In a different way, the same could be said for Florida’s Amendment 4, the ballot initiative that voters overwhelmingly approved last November. Under the new state law, an estimated 1.4 million formerly incarcerated people would once again be able to register to vote. Nearly two-thirds of the electorate voted “yes” on Amendment 4 — the bipartisan will of Floridians, clearly stated. Again, easy, right?

Alas, this is America. Months after these two victories, reality has reminded us that ending the stigmatization of the incarcerated may be the true challenge. It is utterly Sisyphean, largely because so many are pushing against progress.

The Washington Post reported Monday that the 51-year-old is now crashing on a friend’s couch back in Nashville, the city where Charles had been living before the U.S. government yanked him back behind bars after he was erroneously released under the Obama-era Fair Sentencing Act. Now, nearly three months out of prison, Charles saw his apartment applications denied by landlords at at least two properties reportedly because he is a former felon.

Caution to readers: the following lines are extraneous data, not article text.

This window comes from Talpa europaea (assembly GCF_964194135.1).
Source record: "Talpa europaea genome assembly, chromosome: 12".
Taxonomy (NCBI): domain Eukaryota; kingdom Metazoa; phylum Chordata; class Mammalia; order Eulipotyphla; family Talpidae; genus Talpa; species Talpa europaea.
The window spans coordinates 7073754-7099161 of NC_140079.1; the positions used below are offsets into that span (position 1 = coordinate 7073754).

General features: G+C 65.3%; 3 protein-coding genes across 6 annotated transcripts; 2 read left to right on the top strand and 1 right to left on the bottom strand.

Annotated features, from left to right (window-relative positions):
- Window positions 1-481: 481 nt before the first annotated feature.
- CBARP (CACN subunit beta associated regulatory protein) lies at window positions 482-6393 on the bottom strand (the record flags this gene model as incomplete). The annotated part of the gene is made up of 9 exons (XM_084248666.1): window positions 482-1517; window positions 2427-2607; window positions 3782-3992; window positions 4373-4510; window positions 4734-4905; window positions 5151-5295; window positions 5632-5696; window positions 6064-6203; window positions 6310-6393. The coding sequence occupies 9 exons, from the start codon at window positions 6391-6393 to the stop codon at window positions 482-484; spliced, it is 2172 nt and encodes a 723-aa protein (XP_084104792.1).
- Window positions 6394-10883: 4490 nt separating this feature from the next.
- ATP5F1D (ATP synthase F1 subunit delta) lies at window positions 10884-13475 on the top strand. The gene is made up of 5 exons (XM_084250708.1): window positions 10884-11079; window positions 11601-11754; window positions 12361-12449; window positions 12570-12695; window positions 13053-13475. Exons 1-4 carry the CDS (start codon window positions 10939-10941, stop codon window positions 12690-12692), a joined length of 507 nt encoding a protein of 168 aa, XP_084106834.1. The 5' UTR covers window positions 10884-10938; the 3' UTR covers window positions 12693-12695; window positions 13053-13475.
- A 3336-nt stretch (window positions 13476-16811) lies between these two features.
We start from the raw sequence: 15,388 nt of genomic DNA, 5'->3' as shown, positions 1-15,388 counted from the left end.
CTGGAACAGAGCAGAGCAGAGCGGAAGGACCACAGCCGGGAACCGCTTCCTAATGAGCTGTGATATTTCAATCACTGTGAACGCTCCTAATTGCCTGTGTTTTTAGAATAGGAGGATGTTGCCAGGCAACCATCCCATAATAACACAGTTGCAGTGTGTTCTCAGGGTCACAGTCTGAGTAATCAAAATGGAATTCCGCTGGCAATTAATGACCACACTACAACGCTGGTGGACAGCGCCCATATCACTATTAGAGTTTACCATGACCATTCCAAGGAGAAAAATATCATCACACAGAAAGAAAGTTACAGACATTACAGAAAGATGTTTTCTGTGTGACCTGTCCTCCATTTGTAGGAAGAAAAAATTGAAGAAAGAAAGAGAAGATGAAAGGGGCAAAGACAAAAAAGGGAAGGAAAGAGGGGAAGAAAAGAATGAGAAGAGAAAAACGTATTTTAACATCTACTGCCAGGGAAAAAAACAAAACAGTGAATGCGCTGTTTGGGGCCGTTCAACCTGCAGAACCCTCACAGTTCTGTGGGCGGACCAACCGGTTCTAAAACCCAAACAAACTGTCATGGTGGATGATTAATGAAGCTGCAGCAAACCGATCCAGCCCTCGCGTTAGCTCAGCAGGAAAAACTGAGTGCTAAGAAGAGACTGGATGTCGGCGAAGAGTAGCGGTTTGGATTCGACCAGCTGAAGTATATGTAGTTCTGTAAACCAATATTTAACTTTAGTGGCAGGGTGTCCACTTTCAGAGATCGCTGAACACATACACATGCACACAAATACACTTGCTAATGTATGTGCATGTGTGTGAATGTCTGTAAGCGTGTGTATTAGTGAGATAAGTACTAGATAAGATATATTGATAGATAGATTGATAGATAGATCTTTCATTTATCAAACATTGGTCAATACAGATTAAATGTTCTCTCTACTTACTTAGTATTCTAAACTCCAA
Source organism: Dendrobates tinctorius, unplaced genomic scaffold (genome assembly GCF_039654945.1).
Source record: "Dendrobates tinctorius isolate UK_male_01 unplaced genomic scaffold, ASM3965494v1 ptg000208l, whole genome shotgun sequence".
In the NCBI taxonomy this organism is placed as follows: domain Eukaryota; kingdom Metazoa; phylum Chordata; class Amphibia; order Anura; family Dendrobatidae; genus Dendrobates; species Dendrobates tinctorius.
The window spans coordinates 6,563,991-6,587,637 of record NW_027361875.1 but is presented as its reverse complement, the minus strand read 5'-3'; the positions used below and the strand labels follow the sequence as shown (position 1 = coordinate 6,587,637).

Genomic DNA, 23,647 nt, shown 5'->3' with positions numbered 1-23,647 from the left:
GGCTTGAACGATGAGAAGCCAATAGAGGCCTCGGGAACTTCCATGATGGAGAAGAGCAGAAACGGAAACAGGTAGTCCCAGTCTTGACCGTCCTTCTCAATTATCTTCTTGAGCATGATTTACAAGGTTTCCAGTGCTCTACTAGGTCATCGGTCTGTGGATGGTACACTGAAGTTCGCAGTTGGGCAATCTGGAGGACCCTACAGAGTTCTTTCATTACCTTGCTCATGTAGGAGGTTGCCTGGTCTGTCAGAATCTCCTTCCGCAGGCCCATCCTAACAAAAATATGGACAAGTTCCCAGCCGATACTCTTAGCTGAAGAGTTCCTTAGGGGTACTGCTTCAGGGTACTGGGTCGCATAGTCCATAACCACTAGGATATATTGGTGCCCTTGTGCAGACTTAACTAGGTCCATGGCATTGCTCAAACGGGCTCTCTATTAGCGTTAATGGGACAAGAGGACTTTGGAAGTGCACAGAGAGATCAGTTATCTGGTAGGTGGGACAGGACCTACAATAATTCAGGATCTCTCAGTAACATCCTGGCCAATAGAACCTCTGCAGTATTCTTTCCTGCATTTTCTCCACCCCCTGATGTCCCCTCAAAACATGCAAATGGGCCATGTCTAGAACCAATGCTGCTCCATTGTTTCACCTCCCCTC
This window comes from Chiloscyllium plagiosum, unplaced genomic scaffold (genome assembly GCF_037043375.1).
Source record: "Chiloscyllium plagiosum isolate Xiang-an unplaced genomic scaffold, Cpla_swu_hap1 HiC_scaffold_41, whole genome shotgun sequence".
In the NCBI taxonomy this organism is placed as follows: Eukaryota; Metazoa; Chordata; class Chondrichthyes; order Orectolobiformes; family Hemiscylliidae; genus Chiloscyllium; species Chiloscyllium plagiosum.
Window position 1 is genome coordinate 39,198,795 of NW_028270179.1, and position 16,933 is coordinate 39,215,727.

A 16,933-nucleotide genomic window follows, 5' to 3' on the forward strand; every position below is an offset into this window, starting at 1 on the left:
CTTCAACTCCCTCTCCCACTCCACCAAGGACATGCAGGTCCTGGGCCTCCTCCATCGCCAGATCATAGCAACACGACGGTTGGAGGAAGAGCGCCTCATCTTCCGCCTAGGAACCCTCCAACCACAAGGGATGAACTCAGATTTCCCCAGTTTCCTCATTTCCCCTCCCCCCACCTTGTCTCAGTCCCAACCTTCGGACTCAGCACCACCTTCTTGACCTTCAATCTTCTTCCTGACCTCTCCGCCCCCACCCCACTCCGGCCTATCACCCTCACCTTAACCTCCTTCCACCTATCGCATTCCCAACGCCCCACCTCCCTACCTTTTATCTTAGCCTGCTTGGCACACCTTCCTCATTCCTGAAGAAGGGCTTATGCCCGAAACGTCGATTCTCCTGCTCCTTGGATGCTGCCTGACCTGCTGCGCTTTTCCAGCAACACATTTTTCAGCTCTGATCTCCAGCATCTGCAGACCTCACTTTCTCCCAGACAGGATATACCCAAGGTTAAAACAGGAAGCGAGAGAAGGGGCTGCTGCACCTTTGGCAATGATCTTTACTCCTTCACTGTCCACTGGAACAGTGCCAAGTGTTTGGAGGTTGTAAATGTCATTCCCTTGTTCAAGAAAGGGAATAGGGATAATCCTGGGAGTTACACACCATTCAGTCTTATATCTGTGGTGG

Kim Kardashian West is lending a hand. The reality star, whose advocacy for sentencing reform helped secure clemency for great-grandmother Alice Johnson last June, has reportedly offered to help Charles with his apartment search.

Trump finished his exploitative message at the State of the Union by telling Charles “Welcome home,” as if the Lincoln Bedroom was available. But the problem with using people as props is that they can be so easily discarded, even after just one scene. Now, Charles is one of the many formerly incarcerated Americans who struggle to find housing after being released, thanks in large part to the assumptions that come with the status “former felon.”

Charles’ second denial was particularly disappointing because he had Kardashian West, of all people, as his guarantor. The reality star later solicited properties to give Charles a chance, offering to pay several months of his rent in advance.